"New U.N. Report Finds Growth Of Iran’s Nuclear Program Is Slowing"
The latest report from the United Nations’ nuclear watchdog agency contains several positive surprises related to Iran’s nuclear program, including a slowdown in development of a reactor designed to produce plutonium.
In their quarterly report, the International Atomic Energy Agency (IAEA) on Wednesday announced as expect that since their last report, Tehran has continued to expand its nuclear enrichment program despite international condemnation. In particular, it has boosted the number of older-model centrifuges at its Natanz Fuel Enrichment Plant to 15,416. More concerning, Iran also has put into place more than 1,000 advanced centrifuges, further heightening its ability to produce nuclear fuel, though they are not yet up and running.
The newly added capacity has allowed Iran to produce 744 kg worth of uranium enriched to the 5 percent level since the last report. Despite that expansion, however, the amount of further enriched uranium that Iran actually possesses has actually slowed in growth. Since May, only an additional 48.5 kg have been added to its stockpile of nuclear material enriched to 20 percent. More surprising, only 3.8 kg of that amount counts as an increase towards its total of amount of uranium hexaflouride, which can be enriched to higher levels.
Instead, Iran has been busy converting its 20 percent stockpile into uranium oxide, which is then used in constructing fuel plates. These fuel plates, while not impossible to enrich further, make it extremely difficult to do so. Given that the technology required to produce highly enriched uranium — about 90 percent enrichment — is a small step from that required to reach the 20 percent threshold, the international community has been much more concerned about this stockpile than the overall total fuel possessed. Approximately 250 kilograms of highly enriched uranium is required to create one nuclear weapon and it seems that Iran is taking extra precaution to stay a safe distance from that number.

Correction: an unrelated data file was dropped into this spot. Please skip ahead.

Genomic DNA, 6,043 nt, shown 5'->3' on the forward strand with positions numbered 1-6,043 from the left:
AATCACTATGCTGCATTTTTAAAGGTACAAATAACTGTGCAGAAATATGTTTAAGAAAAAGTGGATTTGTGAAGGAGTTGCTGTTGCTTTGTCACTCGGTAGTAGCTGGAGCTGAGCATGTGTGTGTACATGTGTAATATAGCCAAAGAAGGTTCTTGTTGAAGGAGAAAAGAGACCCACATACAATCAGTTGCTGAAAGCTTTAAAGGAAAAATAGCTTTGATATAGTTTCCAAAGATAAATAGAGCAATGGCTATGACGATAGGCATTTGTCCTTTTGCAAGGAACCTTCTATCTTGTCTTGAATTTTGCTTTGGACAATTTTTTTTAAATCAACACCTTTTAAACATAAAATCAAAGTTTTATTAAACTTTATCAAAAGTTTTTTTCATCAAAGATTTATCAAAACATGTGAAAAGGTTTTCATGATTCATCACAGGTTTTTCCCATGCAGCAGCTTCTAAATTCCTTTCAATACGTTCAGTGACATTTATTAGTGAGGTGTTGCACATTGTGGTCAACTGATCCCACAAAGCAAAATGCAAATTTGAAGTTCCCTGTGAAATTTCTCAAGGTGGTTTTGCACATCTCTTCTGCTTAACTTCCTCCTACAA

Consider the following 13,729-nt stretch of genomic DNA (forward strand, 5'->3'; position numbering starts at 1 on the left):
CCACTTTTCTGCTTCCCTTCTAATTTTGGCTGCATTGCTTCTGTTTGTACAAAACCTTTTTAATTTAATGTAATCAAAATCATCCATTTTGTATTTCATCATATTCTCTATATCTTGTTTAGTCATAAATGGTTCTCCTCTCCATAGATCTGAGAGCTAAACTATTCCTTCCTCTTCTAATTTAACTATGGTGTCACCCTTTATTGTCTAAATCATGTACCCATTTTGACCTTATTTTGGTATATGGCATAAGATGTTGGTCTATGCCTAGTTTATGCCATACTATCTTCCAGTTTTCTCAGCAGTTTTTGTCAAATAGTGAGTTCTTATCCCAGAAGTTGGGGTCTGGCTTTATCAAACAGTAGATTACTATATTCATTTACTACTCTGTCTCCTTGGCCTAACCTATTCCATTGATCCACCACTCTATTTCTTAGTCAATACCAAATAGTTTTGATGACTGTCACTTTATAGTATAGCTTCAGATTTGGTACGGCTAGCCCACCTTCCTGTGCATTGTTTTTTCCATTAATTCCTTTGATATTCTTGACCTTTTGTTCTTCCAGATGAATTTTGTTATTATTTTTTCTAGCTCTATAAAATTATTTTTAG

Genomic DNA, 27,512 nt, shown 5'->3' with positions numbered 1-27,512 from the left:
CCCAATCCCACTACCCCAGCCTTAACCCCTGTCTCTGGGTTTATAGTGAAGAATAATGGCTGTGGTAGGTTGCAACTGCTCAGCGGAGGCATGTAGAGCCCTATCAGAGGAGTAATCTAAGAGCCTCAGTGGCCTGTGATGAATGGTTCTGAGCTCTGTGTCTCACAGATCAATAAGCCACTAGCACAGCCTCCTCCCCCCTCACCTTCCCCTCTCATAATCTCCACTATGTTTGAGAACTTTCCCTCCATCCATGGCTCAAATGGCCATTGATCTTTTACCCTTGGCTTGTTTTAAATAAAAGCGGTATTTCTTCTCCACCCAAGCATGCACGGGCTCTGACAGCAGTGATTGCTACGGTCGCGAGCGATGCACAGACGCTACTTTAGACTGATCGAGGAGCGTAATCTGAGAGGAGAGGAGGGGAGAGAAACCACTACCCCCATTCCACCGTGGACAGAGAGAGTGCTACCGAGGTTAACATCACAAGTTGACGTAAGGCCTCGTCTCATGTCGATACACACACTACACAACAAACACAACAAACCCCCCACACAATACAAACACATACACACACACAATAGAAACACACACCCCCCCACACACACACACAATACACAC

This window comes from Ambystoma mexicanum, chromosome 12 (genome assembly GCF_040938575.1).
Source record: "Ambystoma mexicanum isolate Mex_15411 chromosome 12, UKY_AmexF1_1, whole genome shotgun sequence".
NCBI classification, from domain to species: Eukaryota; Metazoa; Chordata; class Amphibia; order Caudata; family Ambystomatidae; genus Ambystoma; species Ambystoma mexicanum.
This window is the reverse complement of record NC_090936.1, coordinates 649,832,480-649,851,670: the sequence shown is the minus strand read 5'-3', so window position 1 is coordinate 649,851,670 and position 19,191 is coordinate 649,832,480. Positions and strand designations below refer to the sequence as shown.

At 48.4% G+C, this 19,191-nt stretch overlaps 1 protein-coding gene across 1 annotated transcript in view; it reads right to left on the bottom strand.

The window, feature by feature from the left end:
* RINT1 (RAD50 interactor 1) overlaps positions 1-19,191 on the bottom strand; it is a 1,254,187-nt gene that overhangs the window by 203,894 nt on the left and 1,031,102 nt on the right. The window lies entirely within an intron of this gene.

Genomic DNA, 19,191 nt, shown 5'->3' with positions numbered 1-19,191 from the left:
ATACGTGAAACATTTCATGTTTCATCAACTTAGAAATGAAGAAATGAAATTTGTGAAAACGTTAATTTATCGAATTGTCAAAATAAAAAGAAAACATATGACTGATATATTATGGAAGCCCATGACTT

Also surprising is that Iran has vastly underperformed in its stated goals in getting its Arak heavy water reactor up and running. According to the IAEA, Iran has made only 10 fuel assemblies the reactor would need, despite wanting to have completed 55 at this point. Because of that setback, it is delaying the commissioning of the reactor. Western governments are likely breathing sighs of relief over this decision, as once completed the reactor would be able to produce plutonium, which is much easier to divert for military purposes.
The report does, however, state that the IAEA is still unable to resolve outstanding questions regarding the potential military dimensions of Iran’s program. To that end, the IAEA lists several steps that Iran could take to break the impasse, including allowing for more information sharing between the Agency and Iran. The U.N. and Iran are set to next meet in discussion over the unresolved issues on Sept. 27.
Israeli and U.S. intelligence agencies still believe that Iran has not made a decision to pursue a nuclear weapon at this time and today’s report is unlikely to change that assessment. “It is unlikely, at this point, that Iran could dash toward further enrichment to weapons-grade without the IAEA detecting Tehran’s activities,” the Arms Control Association said in their analysis of the new report.